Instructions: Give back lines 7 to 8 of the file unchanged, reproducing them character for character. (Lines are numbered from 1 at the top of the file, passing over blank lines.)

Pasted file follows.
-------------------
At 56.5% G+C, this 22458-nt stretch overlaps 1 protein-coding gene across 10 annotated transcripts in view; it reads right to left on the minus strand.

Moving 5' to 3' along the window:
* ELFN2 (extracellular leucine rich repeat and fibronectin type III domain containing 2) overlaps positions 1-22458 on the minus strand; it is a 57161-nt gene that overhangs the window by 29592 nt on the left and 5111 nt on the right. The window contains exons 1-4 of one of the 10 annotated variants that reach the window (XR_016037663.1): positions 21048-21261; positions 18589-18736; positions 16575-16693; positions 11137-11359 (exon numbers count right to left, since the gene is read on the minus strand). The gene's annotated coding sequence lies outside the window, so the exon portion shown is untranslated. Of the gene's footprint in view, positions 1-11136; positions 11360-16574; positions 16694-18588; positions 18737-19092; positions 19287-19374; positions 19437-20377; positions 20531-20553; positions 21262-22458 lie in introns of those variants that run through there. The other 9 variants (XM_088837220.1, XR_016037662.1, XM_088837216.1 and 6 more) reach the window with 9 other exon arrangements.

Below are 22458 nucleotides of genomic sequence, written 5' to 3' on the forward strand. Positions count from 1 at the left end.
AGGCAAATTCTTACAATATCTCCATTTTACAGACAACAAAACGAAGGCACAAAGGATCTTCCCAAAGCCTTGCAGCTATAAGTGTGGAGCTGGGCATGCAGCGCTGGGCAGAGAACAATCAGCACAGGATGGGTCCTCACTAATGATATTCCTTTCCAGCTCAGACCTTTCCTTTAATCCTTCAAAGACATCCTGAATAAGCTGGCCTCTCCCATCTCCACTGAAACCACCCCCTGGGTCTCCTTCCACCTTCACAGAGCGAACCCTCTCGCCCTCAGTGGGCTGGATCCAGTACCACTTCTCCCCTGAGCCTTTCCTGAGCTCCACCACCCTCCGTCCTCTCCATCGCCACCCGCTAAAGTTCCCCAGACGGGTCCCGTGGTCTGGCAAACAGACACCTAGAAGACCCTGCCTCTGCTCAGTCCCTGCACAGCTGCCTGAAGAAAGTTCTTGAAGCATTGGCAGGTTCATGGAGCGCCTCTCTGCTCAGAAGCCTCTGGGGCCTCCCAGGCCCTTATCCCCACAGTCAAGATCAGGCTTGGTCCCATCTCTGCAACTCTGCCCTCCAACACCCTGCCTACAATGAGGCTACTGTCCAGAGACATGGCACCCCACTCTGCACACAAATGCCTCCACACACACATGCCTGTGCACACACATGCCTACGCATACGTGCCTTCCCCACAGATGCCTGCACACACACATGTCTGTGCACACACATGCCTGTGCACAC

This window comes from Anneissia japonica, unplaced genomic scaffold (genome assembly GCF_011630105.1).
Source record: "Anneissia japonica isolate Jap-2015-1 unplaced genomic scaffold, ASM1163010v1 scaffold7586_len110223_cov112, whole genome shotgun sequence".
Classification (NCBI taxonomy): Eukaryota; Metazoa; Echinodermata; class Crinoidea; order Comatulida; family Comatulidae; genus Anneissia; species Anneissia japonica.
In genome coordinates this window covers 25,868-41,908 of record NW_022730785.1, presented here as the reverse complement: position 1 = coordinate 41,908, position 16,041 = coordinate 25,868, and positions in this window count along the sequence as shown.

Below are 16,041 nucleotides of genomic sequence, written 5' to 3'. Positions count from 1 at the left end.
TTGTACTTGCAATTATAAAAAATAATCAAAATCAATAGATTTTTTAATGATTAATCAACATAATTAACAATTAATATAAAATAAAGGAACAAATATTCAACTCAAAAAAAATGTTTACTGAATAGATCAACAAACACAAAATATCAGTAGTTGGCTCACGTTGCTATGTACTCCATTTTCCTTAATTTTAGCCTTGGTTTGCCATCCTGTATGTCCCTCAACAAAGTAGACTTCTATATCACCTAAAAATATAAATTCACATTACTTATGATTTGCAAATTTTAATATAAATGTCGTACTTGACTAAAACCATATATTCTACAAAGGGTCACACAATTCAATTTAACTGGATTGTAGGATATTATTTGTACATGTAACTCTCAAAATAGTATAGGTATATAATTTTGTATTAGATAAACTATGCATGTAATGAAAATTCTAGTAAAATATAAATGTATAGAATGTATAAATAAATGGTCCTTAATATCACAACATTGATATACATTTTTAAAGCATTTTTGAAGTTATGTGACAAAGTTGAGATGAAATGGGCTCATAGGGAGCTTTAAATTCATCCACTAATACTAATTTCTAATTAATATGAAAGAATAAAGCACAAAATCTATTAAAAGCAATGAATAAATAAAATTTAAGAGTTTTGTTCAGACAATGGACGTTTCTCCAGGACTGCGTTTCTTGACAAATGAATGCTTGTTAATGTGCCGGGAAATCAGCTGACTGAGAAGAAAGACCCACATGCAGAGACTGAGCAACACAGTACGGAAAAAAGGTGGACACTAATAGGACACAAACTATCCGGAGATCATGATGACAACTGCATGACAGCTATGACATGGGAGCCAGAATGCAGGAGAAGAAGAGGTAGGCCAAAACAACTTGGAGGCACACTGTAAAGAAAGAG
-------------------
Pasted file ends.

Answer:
Source record: "Anneissia japonica isolate Jap-2015-1 unplaced genomic scaffold, ASM1163010v1 scaffold7586_len110223_cov112, whole genome shotgun sequence".
Classification (NCBI taxonomy): Eukaryota; Metazoa; Echinodermata; class Crinoidea; order Comatulida; family Comatulidae; genus Anneissia; species Anneissia japonica.